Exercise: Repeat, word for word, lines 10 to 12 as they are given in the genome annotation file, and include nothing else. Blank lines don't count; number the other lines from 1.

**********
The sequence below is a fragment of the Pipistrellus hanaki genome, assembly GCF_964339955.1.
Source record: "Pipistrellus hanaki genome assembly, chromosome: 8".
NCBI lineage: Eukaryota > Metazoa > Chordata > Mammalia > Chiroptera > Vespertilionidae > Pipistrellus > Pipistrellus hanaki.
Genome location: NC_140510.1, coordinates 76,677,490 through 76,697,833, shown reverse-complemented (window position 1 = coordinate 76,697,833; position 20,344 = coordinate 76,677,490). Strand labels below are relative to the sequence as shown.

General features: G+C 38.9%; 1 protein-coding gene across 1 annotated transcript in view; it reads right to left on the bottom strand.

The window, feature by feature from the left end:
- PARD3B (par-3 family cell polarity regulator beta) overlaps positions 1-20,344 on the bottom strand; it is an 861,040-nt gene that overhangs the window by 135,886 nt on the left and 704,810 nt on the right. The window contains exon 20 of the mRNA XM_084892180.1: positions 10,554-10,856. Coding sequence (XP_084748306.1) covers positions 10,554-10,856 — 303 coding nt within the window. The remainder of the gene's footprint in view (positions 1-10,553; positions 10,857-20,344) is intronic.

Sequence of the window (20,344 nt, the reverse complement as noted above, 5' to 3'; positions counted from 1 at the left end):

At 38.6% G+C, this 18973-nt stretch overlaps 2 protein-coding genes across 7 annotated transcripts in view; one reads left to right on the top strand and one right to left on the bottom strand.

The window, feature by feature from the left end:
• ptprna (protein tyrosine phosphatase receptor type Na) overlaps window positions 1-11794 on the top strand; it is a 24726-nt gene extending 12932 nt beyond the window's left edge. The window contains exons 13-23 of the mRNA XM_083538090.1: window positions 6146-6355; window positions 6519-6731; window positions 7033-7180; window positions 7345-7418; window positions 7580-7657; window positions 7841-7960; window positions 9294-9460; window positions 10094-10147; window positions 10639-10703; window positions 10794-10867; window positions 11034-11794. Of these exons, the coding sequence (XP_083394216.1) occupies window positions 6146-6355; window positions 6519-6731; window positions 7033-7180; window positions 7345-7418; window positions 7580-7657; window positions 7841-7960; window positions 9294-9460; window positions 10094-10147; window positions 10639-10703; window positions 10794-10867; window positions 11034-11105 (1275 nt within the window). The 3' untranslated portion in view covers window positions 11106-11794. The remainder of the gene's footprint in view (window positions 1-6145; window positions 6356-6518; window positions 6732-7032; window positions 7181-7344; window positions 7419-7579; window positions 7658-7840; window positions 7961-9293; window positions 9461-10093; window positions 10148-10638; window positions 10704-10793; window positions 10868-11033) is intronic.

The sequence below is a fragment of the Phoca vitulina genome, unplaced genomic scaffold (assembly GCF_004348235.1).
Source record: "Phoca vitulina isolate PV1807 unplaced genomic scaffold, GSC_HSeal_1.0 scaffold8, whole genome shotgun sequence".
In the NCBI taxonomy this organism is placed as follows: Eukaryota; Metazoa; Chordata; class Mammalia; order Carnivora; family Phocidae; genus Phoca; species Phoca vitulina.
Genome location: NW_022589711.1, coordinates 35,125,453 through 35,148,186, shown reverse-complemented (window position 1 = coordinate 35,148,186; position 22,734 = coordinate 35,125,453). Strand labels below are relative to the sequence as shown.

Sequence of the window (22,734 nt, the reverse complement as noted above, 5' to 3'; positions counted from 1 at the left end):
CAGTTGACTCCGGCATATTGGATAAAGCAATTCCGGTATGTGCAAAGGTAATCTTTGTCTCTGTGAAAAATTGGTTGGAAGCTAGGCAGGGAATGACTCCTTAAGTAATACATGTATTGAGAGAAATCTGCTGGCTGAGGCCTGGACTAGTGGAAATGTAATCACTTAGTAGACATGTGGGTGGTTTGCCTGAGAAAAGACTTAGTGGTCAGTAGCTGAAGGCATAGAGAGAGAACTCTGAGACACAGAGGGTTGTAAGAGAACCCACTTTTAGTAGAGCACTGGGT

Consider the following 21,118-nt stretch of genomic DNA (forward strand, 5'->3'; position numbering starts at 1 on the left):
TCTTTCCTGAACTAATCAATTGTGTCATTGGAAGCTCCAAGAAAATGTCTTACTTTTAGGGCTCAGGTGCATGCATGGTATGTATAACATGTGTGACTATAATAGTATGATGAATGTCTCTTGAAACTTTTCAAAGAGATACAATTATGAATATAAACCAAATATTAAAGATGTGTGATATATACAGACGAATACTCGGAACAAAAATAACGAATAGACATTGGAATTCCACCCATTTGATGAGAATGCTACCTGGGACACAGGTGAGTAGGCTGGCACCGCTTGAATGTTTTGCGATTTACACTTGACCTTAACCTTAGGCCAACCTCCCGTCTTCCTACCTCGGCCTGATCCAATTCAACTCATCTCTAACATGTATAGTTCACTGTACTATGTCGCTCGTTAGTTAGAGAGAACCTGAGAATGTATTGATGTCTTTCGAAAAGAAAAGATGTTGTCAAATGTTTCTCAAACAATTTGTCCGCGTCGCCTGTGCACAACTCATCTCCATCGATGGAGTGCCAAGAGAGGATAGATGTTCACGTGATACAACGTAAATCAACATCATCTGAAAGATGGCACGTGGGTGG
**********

The window, feature by feature from the left end:
• ptprna (protein tyrosine phosphatase receptor type Na) overlaps window positions 1-11794 on the top strand; it is a 24726-nt gene extending 12932 nt beyond the window's left edge. The window contains exons 13-23 of the mRNA XM_083538090.1: window positions 6146-6355; window positions 6519-6731; window positions 7033-7180; window positions 7345-7418; window positions 7580-7657; window positions 7841-7960; window positions 9294-9460; window positions 10094-10147; window positions 10639-10703; window positions 10794-10867; window positions 11034-11794. Of these exons, the coding sequence (XP_083394216.1) occupies window positions 6146-6355; window positions 6519-6731; window positions 7033-7180; window positions 7345-7418; window positions 7580-7657; window positions 7841-7960; window positions 9294-9460; window positions 10094-10147; window positions 10639-10703; window positions 10794-10867; window positions 11034-11105 (1275 nt within the window). The 3' untranslated portion in view covers window positions 11106-11794. The remainder of the gene's footprint in view (window positions 1-6145; window positions 6356-6518; window positions 6732-7032; window positions 7181-7344; window positions 7419-7579; window positions 7658-7840; window positions 7961-9293; window positions 9461-10093; window positions 10148-10638; window positions 10704-10793; window positions 10868-11033) is intronic.

The sequence below is a fragment of the Phoca vitulina genome, unplaced genomic scaffold (assembly GCF_004348235.1).